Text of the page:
Without an irrigation syringe, you can put the solution is plastic bag, punch a pinhole in the bag, and squeeze the solution out forcefully. Or you can melt a pinhole in the center of the lid of a water bottle with a hot needle, and squeeze the water out forcefully. Irrigation has proven a better method of wound cleaning than scrubbing or soaking unless you're dealing with a scrape and not a cut in which case a good scrub still works best. Scrubbing of abrasions should be vigorous and often requires three to four people . . . one to scrub and several to hold the patient down. Scrubbing can be accomplished with clean fresh water and a gauze pad, but detergents are better, helping to lift out germs and debris. Good agents for scrubbing include Ivory Soap, Green Soap Sponges, Betadine Scrub, Hibiclens and Klenz Gel Blu¨. But any soap will do. If detergents are used, follow scrubbing with a thorough flushing with clean fresh water.


After cleaning small wounds, facial wounds, or scalp wounds, if they gape open, they can be closed with closure strips. If hair gets in the way, it can be carefully clipped short, but it should not be shaved off. Begin by smearing a line of tincture of benzoin compound, if you have any, along both sides of the wound. Benzoin is an irritant so take care to keep it out of the wound. Let the benzoin dry for about 30 seconds. Benzoin's stickiness will help keep the closure strips in place. Touch the closure strips only on their ends. Apply one to one side of the wound and another to the opposite side. By using the opposing strips as handles, you can pull the wound edges together, pulling the skin as close as possible to where it should lie naturally, but without pulling the wound tightly shut.
Large dirty wounds, wounds caused by animal bites and wounds that open a joint space are best left open. They are difficult to clean well enough to prevent infection. Exceptionally dirty wounds should be packed open with sterile gauze to allow them to drain until a physician can be consulted.


Open wounds heal better and faster if they are kept slightly moist. Begin by applying an antibiotic ointment over the closed cut or scrape. Dress the wound with a non-adherent sterile dressing, making sure it completely covers the wound. Dressings that stick to the wound will slow the healing process. Finish with a protective gauze pad which you tape in place or wrap in place with a roll of stretch gauze. Small wounds can be covered with Spenco 2nd Skin which protects, moisturizes, and soothes.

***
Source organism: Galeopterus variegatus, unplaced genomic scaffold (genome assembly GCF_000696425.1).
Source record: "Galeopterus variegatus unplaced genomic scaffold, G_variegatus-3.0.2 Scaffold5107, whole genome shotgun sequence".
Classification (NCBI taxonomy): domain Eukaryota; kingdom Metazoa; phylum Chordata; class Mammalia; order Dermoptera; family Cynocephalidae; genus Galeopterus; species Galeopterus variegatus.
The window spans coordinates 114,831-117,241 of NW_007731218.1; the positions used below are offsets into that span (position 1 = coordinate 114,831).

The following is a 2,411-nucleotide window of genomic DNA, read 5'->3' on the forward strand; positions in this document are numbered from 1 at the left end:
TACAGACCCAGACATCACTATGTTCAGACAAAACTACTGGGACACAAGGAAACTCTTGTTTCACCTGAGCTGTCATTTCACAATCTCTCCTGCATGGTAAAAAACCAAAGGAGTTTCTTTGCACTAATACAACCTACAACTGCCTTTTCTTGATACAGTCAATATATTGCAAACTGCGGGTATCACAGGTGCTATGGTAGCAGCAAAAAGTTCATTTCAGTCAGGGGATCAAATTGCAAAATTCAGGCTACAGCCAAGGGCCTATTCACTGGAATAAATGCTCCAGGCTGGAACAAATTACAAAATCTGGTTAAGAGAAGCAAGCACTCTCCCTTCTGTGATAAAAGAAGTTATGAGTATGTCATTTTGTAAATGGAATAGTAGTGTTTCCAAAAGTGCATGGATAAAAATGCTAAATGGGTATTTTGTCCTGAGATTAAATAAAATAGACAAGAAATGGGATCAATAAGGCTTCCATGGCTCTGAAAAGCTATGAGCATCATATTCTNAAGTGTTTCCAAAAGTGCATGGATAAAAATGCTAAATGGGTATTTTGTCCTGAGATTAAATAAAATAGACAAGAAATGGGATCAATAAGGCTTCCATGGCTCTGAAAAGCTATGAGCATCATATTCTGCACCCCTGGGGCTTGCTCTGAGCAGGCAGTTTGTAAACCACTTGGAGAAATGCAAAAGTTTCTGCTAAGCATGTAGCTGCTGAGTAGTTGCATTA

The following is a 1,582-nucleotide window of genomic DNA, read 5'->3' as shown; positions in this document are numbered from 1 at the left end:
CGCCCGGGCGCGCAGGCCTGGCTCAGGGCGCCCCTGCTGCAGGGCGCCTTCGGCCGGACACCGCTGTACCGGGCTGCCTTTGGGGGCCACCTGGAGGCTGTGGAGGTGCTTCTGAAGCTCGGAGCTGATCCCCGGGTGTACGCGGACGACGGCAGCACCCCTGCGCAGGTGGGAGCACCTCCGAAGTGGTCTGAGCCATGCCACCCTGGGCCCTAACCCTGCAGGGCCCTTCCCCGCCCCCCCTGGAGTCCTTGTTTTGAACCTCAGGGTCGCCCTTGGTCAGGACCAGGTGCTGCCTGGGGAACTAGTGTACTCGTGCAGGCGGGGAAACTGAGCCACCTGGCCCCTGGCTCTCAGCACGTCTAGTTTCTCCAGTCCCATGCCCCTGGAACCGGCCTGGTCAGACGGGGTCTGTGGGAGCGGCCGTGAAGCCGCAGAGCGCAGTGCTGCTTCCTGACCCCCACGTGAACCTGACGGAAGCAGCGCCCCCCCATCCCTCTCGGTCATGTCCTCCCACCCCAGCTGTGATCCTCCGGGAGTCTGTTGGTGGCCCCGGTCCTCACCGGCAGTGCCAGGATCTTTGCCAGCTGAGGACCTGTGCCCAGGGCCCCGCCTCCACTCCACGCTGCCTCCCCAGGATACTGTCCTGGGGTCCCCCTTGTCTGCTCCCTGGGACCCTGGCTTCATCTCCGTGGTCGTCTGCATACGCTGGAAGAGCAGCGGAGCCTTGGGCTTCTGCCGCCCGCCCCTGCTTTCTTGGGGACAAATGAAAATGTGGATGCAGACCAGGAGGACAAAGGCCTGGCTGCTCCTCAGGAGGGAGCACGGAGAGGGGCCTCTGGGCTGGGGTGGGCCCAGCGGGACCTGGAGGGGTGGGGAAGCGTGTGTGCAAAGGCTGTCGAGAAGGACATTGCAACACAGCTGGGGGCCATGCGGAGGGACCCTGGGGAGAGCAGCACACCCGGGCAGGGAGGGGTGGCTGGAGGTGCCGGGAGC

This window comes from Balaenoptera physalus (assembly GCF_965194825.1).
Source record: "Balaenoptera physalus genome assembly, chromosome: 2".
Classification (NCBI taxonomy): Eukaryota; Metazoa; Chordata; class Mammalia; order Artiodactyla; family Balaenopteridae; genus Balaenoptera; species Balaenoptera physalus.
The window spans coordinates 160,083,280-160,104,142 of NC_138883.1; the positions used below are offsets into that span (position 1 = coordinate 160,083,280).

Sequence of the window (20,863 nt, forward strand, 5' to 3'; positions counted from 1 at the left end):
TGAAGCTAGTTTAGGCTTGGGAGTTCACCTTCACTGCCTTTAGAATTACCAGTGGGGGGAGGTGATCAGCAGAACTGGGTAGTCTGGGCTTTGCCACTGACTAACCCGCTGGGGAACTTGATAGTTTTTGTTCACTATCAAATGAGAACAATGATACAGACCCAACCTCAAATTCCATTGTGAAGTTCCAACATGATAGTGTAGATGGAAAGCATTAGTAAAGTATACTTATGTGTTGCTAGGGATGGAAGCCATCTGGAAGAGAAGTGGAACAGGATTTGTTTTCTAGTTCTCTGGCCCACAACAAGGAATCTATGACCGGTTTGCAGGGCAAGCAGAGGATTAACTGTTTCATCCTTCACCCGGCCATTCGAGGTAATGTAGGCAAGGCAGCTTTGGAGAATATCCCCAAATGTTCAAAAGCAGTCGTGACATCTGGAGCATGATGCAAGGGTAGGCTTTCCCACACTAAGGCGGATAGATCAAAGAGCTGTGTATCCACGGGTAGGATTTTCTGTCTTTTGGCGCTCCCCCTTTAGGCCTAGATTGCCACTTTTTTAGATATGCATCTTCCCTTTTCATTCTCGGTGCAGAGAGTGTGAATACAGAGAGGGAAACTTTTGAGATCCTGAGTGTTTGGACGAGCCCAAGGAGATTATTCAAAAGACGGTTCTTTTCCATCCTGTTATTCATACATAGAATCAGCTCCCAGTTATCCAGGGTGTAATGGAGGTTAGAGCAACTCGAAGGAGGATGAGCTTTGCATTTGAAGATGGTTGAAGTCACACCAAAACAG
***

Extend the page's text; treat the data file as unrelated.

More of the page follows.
Relatively recent additions to open wound management include micro-thin film dressings such as Tegaderm and Bioclusive. They have special value if you're going to stay in the woods. They allow air to pass through, so they speed healing, and they are waterproof, so they don't wash off, and they are see-through, so you can watch the wound for signs of infection as it heals.


Check all wounds regularly for signs of infection. Signs of infection include 1) increasing pain, redness, and swelling, 2) draining of pus from the wound, 3) appearance of red streaks just under the skin near the wound, and 4) systemic fever.
If you see signs of infection, open the wound back up and let it drain. You may need to encourage opening and draining by soaking the wound in disinfected, slightly-salty hot water. Pack the wound with sterile gauze to keep it open, and re-clean and re-pack the wound at least twice a day. Consult a physician as soon as possible.
Long-term care of infection is aided by the appropriate use of antibiotics. A physician should be consulted concerning which antibiotics should be used, and how they should be used. Follow the physician's instructions implicitly.